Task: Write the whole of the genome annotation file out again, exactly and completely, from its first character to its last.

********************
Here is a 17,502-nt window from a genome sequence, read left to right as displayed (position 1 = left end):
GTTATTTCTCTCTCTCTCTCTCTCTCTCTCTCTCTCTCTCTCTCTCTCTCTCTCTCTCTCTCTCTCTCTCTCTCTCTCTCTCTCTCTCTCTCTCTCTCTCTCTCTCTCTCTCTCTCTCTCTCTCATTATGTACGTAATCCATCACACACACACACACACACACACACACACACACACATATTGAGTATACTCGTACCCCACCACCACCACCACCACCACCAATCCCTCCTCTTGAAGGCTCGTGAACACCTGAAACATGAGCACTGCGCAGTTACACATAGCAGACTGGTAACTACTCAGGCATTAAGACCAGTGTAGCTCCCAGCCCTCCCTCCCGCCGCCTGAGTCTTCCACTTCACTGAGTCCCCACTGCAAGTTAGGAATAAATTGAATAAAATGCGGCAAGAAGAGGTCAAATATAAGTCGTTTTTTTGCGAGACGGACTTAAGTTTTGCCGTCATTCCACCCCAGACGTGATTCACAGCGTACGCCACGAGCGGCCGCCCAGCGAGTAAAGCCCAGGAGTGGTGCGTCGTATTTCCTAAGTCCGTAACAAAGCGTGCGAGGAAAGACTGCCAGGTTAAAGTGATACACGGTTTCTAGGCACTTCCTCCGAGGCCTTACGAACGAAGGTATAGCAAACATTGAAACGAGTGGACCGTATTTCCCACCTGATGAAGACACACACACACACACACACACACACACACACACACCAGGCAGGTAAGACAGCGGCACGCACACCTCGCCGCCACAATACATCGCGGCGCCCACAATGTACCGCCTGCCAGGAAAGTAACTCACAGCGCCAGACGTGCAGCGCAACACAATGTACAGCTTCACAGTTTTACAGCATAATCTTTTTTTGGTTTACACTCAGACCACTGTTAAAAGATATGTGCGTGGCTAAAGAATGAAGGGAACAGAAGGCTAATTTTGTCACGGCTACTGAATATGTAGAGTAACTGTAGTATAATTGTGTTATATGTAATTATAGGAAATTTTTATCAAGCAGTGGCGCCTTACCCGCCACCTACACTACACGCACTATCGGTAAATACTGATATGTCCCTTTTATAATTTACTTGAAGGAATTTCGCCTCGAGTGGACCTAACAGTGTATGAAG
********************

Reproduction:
Here is a 17,502-nt window from a genome sequence, read left to right as displayed (position 1 = left end):
GTTATTTCTCTCTCTCTCTCTCTCTCTCTCTCTCTCTCTCTCTCTCTCTCTCTCTCTCTCTCTCTCTCTCTCTCTCTCTCTCTCTCTCTCTCTCTCTCTCTCTCTCTCTCTCTCTCTCTCTCTCATTATGTACGTAATCCATCACACACACACACACACACACACACACACACACACATATTGAGTATACTCGTACCCCACCACCACCACCACCACCACCAATCCCTCCTCTTGAAGGCTCGTGAACACCTGAAACATGAGCACTGCGCAGTTACACATAGCAGACTGGTAACTACTCAGGCATTAAGACCAGTGTAGCTCCCAGCCCTCCCTCCCGCCGCCTGAGTCTTCCACTTCACTGAGTCCCCACTGCAAGTTAGGAATAAATTGAATAAAATGCGGCAAGAAGAGGTCAAATATAAGTCGTTTTTTTGCGAGACGGACTTAAGTTTTGCCGTCATTCCACCCCAGACGTGATTCACAGCGTACGCCACGAGCGGCCGCCCAGCGAGTAAAGCCCAGGAGTGGTGCGTCGTATTTCCTAAGTCCGTAACAAAGCGTGCGAGGAAAGACTGCCAGGTTAAAGTGATACACGGTTTCTAGGCACTTCCTCCGAGGCCTTACGAACGAAGGTATAGCAAACATTGAAACGAGTGGACCGTATTTCCCACCTGATGAAGACACACACACACACACACACACACACACACACACACCAGGCAGGTAAGACAGCGGCACGCACACCTCGCCGCCACAATACATCGCGGCGCCCACAATGTACCGCCTGCCAGGAAAGTAACTCACAGCGCCAGACGTGCAGCGCAACACAATGTACAGCTTCACAGTTTTACAGCATAATCTTTTTTTGGTTTACACTCAGACCACTGTTAAAAGATATGTGCGTGGCTAAAGAATGAAGGGAACAGAAGGCTAATTTTGTCACGGCTACTGAATATGTAGAGTAACTGTAGTATAATTGTGTTATATGTAATTATAGGAAATTTTTATCAAGCAGTGGCGCCTTACCCGCCACCTACACTACACGCACTATCGGTAAATACTGATATGTCCCTTTTATAATTTACTTGAAGGAATTTCGCCTCGAGTGGACCTAACAGTGTATGAAG